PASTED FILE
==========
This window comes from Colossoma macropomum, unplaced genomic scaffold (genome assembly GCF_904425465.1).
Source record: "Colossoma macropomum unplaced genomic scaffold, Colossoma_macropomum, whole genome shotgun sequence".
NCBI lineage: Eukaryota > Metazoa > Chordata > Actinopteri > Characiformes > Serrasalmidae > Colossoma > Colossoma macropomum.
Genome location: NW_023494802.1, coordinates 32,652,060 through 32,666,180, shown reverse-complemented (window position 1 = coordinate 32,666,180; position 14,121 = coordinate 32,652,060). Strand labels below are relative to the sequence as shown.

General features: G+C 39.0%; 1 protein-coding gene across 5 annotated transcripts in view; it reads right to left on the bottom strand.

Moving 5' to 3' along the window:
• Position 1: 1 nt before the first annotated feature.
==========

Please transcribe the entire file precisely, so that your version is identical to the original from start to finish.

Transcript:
This window comes from Colossoma macropomum, unplaced genomic scaffold (genome assembly GCF_904425465.1).
Source record: "Colossoma macropomum unplaced genomic scaffold, Colossoma_macropomum, whole genome shotgun sequence".
NCBI lineage: Eukaryota > Metazoa > Chordata > Actinopteri > Characiformes > Serrasalmidae > Colossoma > Colossoma macropomum.
Genome location: NW_023494802.1, coordinates 32,652,060 through 32,666,180, shown reverse-complemented (window position 1 = coordinate 32,666,180; position 14,121 = coordinate 32,652,060). Strand labels below are relative to the sequence as shown.

General features: G+C 39.0%; 1 protein-coding gene across 5 annotated transcripts in view; it reads right to left on the bottom strand.

Moving 5' to 3' along the window:
• Position 1: 1 nt before the first annotated feature.